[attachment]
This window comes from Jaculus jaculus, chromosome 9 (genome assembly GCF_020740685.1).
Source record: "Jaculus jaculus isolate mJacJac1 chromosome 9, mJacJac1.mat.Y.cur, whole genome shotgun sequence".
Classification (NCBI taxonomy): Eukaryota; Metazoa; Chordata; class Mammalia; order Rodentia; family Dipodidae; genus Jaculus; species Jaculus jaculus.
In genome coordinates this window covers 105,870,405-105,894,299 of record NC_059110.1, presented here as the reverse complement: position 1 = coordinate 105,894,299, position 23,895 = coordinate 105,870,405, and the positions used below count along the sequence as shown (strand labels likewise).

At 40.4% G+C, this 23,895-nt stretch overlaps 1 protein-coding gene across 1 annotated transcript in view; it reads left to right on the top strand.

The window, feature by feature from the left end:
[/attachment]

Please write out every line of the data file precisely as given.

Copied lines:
This window comes from Jaculus jaculus, chromosome 9 (genome assembly GCF_020740685.1).
Source record: "Jaculus jaculus isolate mJacJac1 chromosome 9, mJacJac1.mat.Y.cur, whole genome shotgun sequence".
Classification (NCBI taxonomy): Eukaryota; Metazoa; Chordata; class Mammalia; order Rodentia; family Dipodidae; genus Jaculus; species Jaculus jaculus.
In genome coordinates this window covers 105,870,405-105,894,299 of record NC_059110.1, presented here as the reverse complement: position 1 = coordinate 105,894,299, position 23,895 = coordinate 105,870,405, and the positions used below count along the sequence as shown (strand labels likewise).

At 40.4% G+C, this 23,895-nt stretch overlaps 1 protein-coding gene across 1 annotated transcript in view; it reads left to right on the top strand.

The window, feature by feature from the left end: